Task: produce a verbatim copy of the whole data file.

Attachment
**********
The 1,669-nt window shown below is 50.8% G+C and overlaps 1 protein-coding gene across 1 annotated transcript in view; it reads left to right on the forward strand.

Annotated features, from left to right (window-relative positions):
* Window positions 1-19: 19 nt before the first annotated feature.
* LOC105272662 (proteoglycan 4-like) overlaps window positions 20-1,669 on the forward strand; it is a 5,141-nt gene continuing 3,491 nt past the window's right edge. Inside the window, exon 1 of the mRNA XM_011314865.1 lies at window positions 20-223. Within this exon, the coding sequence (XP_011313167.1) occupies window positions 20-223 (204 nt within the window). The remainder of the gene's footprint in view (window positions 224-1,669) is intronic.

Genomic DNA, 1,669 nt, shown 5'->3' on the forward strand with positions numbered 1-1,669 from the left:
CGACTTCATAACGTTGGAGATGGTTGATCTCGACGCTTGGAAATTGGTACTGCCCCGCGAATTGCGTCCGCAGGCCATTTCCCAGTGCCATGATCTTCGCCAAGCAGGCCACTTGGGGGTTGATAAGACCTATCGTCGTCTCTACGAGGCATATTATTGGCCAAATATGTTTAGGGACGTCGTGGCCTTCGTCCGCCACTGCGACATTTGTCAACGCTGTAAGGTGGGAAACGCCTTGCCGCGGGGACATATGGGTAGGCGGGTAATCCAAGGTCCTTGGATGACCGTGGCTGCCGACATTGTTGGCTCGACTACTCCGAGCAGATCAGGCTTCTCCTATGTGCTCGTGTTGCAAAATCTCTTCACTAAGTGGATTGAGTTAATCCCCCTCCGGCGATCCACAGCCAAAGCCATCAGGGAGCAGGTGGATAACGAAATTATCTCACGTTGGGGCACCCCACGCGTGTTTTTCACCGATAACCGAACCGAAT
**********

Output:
The 1,669-nt window shown below is 50.8% G+C and overlaps 1 protein-coding gene across 1 annotated transcript in view; it reads left to right on the forward strand.

Annotated features, from left to right (window-relative positions):
* Window positions 1-19: 19 nt before the first annotated feature.
* LOC105272662 (proteoglycan 4-like) overlaps window positions 20-1,669 on the forward strand; it is a 5,141-nt gene continuing 3,491 nt past the window's right edge. Inside the window, exon 1 of the mRNA XM_011314865.1 lies at window positions 20-223. Within this exon, the coding sequence (XP_011313167.1) occupies window positions 20-223 (204 nt within the window). The remainder of the gene's footprint in view (window positions 224-1,669) is intronic.

Genomic DNA, 1,669 nt, shown 5'->3' on the forward strand with positions numbered 1-1,669 from the left:
CGACTTCATAACGTTGGAGATGGTTGATCTCGACGCTTGGAAATTGGTACTGCCCCGCGAATTGCGTCCGCAGGCCATTTCCCAGTGCCATGATCTTCGCCAAGCAGGCCACTTGGGGGTTGATAAGACCTATCGTCGTCTCTACGAGGCATATTATTGGCCAAATATGTTTAGGGACGTCGTGGCCTTCGTCCGCCACTGCGACATTTGTCAACGCTGTAAGGTGGGAAACGCCTTGCCGCGGGGACATATGGGTAGGCGGGTAATCCAAGGTCCTTGGATGACCGTGGCTGCCGACATTGTTGGCTCGACTACTCCGAGCAGATCAGGCTTCTCCTATGTGCTCGTGTTGCAAAATCTCTTCACTAAGTGGATTGAGTTAATCCCCCTCCGGCGATCCACAGCCAAAGCCATCAGGGAGCAGGTGGATAACGAAATTATCTCACGTTGGGGCACCCCACGCGTGTTTTTCACCGATAACCGAACCGAAT